Neuroscience: Biological and Biomedical Sciences

During the first two years at Trinity, students will study the core concepts that are fundamental to all biological systems, as well as taking specific courses in neuroscience and psychology. Basic biological sciences covered will include cell biology, genetics and evolutionary biology, molecular biology, biochemistry, metabolism, microbiology, physiology, neurobiology, ecosystems and environmental biology. Students will also acquire mathematical, statistical and computational skills that are relevant for the analysis of biological systems. Alongside this foundational study of biological systems, students will begin their study of psychology and integrative neuroscience. While immersing themselves in the sciences, students will also add breadth to their studies by expanding their knowledge in social sciences, history and philosophy of science, and foreign languages.

In years three and four at Columbia, students will complete the Core Curriculum and continue their studies majoring in Neuroscience and Behavior. The Neuroscience and Behavior Major is co-sponsored by the Columbia Departments of Psychology and Biological Sciences, and enables students to develop expertise in biology, neurobiology, and behavioral and cognitive neuroscience. Consistent with the value psychology places on empirical evidence, courses at every level of the curriculum nurture the development of skills in research methods, quantitative literacy, and critical thinking, and foster respect for the ethical values that undergird the science of psychology.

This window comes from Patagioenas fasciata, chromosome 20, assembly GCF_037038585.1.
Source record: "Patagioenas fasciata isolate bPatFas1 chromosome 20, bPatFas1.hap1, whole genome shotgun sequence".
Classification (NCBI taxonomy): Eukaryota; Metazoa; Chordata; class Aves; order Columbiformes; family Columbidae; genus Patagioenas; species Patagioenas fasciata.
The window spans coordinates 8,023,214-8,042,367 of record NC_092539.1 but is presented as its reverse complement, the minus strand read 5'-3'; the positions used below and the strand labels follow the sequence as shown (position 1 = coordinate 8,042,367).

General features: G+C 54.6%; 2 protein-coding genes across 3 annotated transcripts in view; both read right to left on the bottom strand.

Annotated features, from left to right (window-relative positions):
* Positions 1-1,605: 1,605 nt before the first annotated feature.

As part of their Trinity Degree, students also complete an additional 30 ECTS credits in their third and fourth years at Columbia. Students will undertake a 20 ECTS credit Capstone dissertation project conducted as a research project in year four, as well as a dissertation preparatory module to be taken in the third year. 

Please note: Students interested in the Neuroscience: Biological and Biomedical Sciences track should be advised that this academic program is primarily research-focused and is not designed to fulfill necessary undergraduate requirements for admission to U.S. graduate medical schools.